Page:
Like many early day data scientists I have always been driven by curiosity, innovation and technology; this and a passion for mathematics. At first, I saw my calling within academia. As I matured as a scientist and completed my PhD in mathematics, I realised that there is a strong entrepreneurial side to me, too. I consequently co-founded a start-up with friends in the energy sector with the purpose of using emerging cloud technology to deliver data products with the humble ambition to transform the entire utility sector. Dream big and start small. We celebrated a successful exit with Enechange.jp, a utility comparison platform, which is now the market leader in Japan.
Today, data transformation resounds throughout every industry but back then it was eye opening to see the power of data and machine learning on the emerging smart energy sector. This became a recurring theme of my later jobs where data and machine learning continued to make a real impact on both the businesses and the consumer experience alike. I built and managed data science teams for the Rank Group PLC and Zoopla before I established my own consultancy, DataSonic. I am currently working with Trainline on some exciting new data driven innovation projects.
No career in data science is the same or ever easy and I am very proud of my entire journey so far. I like a challenge and therefore I had my fair share of mistakes and failures, too. I am honoured and humbled by the interest in my work, experience and opinions from the wider community. I never expected anyone to read my blog posts and I most certainly didn’t expect to feature in a documentary about data science pioneers by Dataiku.
As a data scientist I stand on the shoulders of a best in class open source community and I draw a lot of inspiration and know-how from that active community. However, much of my initial thinking around commercially successful data science at scale was based on books and articles by Ted Dunning and Ellen Friedman, who are my personal data science heroes.
In 2019, the number of companies proved the transformative value of data continued to grow. But, most importantly, there is an emerging standard of best practice, platforms and toolkits which significantly reduced the barrier of entry and price point of a data science team. This has made data science more accessible for companies and practitioners alike. There are now cross-functional teams working on algorithms all the way to full-stack data products with a focus on research, commercial applications, experimentation, interpretability, algorithmic fairness and data ethics. In 2019 data science finally started to switch from hype into a more pragmatic, value-focused delivery mode.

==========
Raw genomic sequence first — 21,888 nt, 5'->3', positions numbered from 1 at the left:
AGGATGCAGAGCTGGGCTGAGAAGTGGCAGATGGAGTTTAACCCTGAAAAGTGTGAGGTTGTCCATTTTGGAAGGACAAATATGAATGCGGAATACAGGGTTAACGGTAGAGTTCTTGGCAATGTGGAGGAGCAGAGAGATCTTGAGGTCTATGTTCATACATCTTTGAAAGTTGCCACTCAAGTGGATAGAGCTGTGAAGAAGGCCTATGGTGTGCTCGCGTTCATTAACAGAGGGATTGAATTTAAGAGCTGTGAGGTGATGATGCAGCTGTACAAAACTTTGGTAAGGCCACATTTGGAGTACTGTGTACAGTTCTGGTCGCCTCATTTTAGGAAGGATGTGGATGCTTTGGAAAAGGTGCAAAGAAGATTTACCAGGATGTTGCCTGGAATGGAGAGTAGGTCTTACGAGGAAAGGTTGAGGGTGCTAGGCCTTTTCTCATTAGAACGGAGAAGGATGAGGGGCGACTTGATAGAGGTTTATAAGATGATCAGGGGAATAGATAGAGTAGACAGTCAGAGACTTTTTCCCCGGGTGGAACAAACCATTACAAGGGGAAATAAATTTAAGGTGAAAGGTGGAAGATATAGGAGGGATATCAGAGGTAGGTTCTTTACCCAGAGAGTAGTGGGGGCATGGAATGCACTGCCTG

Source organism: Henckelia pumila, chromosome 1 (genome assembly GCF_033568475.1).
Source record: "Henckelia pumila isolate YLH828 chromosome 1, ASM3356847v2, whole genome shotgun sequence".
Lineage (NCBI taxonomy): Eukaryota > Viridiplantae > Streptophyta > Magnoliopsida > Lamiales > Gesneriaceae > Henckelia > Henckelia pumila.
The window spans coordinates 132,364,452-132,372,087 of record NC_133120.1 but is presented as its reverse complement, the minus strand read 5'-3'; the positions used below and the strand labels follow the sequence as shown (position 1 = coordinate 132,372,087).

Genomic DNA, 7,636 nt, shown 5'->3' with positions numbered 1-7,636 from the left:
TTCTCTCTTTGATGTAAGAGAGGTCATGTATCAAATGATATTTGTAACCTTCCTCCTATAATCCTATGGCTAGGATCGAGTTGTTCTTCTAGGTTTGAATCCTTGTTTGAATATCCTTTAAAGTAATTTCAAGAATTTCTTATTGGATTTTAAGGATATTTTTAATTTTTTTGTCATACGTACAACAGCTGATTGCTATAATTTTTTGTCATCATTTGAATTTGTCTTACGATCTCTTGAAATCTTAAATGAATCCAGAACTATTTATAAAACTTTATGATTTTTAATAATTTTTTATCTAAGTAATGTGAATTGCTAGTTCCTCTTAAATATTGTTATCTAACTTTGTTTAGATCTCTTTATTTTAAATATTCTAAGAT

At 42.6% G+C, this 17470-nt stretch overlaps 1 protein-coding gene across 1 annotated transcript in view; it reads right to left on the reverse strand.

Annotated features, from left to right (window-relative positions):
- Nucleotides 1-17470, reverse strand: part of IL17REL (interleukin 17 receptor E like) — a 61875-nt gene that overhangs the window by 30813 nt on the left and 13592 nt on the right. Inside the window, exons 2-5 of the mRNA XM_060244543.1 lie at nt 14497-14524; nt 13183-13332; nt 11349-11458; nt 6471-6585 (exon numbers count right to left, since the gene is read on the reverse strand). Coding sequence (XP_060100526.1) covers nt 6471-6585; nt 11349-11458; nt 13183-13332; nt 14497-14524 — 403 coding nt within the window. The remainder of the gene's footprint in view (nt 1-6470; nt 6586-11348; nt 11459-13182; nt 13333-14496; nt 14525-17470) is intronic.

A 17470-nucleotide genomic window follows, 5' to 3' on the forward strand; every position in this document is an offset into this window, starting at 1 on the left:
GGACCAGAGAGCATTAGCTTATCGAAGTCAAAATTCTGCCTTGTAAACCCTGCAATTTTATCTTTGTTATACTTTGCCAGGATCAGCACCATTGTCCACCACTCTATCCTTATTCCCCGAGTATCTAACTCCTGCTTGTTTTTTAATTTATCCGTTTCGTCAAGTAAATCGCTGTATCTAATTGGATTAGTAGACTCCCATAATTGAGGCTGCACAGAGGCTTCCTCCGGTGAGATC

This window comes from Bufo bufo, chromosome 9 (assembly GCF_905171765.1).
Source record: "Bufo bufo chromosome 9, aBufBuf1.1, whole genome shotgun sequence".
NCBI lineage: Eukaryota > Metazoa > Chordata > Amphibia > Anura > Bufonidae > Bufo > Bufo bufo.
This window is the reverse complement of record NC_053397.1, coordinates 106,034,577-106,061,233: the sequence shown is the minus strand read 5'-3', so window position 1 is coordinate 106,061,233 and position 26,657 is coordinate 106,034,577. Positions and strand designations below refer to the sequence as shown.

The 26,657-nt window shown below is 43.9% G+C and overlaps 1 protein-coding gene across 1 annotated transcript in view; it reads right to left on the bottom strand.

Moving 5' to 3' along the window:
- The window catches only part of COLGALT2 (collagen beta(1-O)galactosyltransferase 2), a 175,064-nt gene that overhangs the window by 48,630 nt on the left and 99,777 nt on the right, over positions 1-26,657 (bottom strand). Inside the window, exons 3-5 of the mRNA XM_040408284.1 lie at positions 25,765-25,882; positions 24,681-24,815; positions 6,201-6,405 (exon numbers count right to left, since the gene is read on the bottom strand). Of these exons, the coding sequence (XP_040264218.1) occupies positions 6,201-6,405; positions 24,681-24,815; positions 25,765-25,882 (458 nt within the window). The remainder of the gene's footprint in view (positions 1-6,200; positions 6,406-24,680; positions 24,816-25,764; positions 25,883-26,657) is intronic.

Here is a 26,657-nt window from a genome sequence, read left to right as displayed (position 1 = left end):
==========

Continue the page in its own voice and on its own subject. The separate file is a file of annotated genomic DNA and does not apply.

Despite all the progress in 2019, though, data specialists struggle to find jobs. In the past ten years, 85% of big data and data science projects have failed to deliver business impact and many teams have been discontinued as a consequence. While the field and industry has learned a lot from that hype of inflated expectations, we are still in the early days of a cautious reinvestment phase. While there is no shortage of data scientists, many businesses struggle to find the qualified leaders and managers who can blaze a more successful and sustainable trail this time around. This might hold back investment into data in 2020.
Data science and machine learning models have greatly reduced the risks and costs of B2B and created entirely new products and revenue streams for B2C. The hype has increasingly proven itself and recent progress in AI is reaching a breakthrough point from R&D to real world applications.
Unfortunately, data science has benefited B2B and high-tech companies the most so far. The biggest opportunity lies within the ongoing democratisation of data science and data technology to redefine the value exchange for all that data more favourably towards the consumers and the wider society.
It is important to remember that data science is constantly evolving from ongoing innovation within science and tech alike. However, this is nothing new and today’s challenges of technical debt, inadequate data infrastructure and production deployment of models have been around as long as data scientists themselves. I do see the biggest challenges emerging from the accelerating speed of innovation in the data space. It becomes increasingly challenging for businesses and practitioners alike to stay up to date and future proof their data investments.